• Cavayas Y.A.
      • Noly P.E.
      • Singh G.
      • Lamarche Y.
      Controversies in ECMO: immediate versus watchful waiting for VA-ECMO venting.
      aim to address this very important phenomenon while avoiding the potential complications associated with mechanical unloading in selected patients in which the baseline risk of LV distension did not warrant pre-emptive mechanical unloading. Current evidence, in our opinion, does not clearly support the superiority of a prophylactic in all patients compared with a more tailored approach mechanical unloading strategy. From a purely LV loading perspective, mechanical unloading is probably always superior to medical unloading. However, multiple factors beyond the LV should be taken in consideration when managing patients in cardiogenic shock on venoarterial ECMO. Sometimes “less is more.” None of the mechanical unloading strategies are without potential severe adverse effects—may it be limb ischemia, hemolysis, or abdominal organ hypoperfusion. These complications may worsen organ dysfunction, compromise access to long-term therapies in the absence of recovery, and therefore counterbalance the potential benefits associated with decreased LV work. Until stronger evidence comes to support prophylactic mechanical unloading strategies, we advocate for an individualized approach, with careful monitoring of signs of LV distension in patients without pre-emptive unloading, proactive medical management, and rapid escalation to mechanical unloading if medical strategies fail.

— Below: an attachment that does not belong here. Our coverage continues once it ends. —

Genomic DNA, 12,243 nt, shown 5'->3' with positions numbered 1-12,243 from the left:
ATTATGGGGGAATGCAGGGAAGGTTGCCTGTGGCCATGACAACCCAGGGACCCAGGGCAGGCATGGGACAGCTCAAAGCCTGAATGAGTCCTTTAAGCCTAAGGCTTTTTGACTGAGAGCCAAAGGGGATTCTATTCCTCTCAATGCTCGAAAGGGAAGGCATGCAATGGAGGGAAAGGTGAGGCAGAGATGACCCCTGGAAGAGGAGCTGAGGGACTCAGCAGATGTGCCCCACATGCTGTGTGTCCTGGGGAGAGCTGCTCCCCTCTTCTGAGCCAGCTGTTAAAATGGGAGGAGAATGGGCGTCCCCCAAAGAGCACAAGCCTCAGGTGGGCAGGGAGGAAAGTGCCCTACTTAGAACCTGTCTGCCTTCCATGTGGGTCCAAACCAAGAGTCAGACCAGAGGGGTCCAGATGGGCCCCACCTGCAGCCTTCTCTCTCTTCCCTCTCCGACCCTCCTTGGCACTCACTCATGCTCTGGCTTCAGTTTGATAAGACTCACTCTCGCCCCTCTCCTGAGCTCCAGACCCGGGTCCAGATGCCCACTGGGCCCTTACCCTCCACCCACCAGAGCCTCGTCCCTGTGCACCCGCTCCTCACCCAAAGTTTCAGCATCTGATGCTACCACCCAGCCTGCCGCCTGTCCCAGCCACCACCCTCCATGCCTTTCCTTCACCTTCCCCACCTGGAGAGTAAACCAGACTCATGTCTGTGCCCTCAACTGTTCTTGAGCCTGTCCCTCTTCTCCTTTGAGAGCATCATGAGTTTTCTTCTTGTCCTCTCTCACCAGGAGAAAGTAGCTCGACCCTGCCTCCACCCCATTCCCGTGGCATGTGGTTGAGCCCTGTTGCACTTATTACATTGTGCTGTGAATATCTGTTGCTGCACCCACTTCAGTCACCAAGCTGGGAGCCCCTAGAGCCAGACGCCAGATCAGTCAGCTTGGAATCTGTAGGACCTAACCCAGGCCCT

The strength of definition proposed by Meani and colleagues
      • Meani P.
      • Kowalewski M.
      • Raffa G.M.
      • Lorusso R.
      Unloading the left ventricle in venoarterial extracorporeal life support: the urgent need of speaking the same language.